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Why Children Are Misdiagnosed

Autism is not always a child’s first diagnosis, particularly if he or she is verbal and of average intelligence. Not infrequently, children who wind up with an autism diagnosis receive a range of other diagnoses firstincluding, in some cases, other types of mental disorders.

There is a simple reason for these misdiagnoses: a child who is bright and verbal may not be evaluated for autism. As a result, the child’s symptoms are viewed not as a set of related challenges, but as individual issues that could potentially be signs of another mental illness. There are a number of behaviors in autism and other mental illnesses that may share characteristics and lead to an erroneous diagnosis.

How You Get A Diagnosis

Autism &  Mental Health: taking it personally

If you notice signs in your child, see your pediatrician. They can refer you to a mental health expert who specializes in ASDs, like one of these:

Psychologist. They diagnose and treat problems with emotions and behavior.

Pediatric neurologist. They treat conditions of the brain.

Developmental pediatrician. They specialize in speech and language issues and other developmental problems.

Psychiatrist. They have expertise in mental health conditions and can prescribe medicine to treat them.

The condition is often treated with a team approach. That means you might see more than one doctor for your child’s care.

The doctor will ask questions about your child’s behavior, including:

  • What symptoms do they have, and when did you first notice them?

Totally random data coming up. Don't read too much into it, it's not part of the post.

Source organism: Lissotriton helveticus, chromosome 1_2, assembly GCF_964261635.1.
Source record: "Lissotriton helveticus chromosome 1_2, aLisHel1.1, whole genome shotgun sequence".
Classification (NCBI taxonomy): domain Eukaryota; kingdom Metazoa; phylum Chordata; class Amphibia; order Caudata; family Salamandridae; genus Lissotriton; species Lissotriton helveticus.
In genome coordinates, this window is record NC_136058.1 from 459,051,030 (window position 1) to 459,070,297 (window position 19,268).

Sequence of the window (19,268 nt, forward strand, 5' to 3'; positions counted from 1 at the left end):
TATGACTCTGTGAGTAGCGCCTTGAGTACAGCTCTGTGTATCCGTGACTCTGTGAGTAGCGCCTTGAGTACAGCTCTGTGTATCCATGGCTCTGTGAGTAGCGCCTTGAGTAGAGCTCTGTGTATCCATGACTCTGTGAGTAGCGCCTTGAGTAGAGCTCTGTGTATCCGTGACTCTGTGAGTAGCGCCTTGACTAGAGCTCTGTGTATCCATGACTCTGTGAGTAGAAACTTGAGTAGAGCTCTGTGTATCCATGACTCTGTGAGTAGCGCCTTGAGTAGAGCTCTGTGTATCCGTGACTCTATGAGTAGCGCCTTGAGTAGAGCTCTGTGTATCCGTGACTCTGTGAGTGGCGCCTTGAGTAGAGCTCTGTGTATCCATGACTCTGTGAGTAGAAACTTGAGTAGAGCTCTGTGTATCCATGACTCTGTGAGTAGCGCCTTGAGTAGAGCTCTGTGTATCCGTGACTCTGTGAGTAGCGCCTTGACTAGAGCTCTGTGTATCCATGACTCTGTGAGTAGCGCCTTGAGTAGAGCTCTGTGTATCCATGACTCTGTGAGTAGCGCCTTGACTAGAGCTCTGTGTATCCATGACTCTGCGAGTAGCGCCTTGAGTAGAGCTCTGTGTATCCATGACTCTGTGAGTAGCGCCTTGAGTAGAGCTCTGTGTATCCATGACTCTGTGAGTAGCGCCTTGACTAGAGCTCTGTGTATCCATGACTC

• When did your child first learn to speak, and how do they communicate?
  • Are they focused on any subjects or activities?
  • Do they have friends, and how do they interact with others?

Then they’ll observe your child in different situations to see firsthand how they communicate and behave.

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Correcting Misdiagnosis And Allowing Multiple Diagnoses Increase Cases

Policy changes in regards to correcting ASD misdiagnosis and allowing for multiple diagnoses has increased ASD prevalence. Historically, ASD has been grossly misdiagnosed, generally as an intellectual disability or attention deficit hyperactivity disorder . Compounding the misdiagnosis factor, medical professionals were restricted to single diagnoses, most opting for an alternative to ASD given the lack of support and services. Both of these policies changed in 2013 with the updated version of the Diagnostic and Statistical Manual of Mental Disorders , after which ASD prevalence continued to spike.

Is Autism Spectrum Disorder A Mental Illness

Autism spectrum disorder has, thanks to the hard work of advocates, become much more well known in recent years, and yet, many questions remain. A common question is whether autism is a mental health disorder or whether it falls under a different diagnostic category.

Unfortunately, this debate misunderstands the nature of mental health diagnostics. A better and more important question may be how can we best meet the deep needs of those with autism spectrum disorder and their families.

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Mental Health And Autism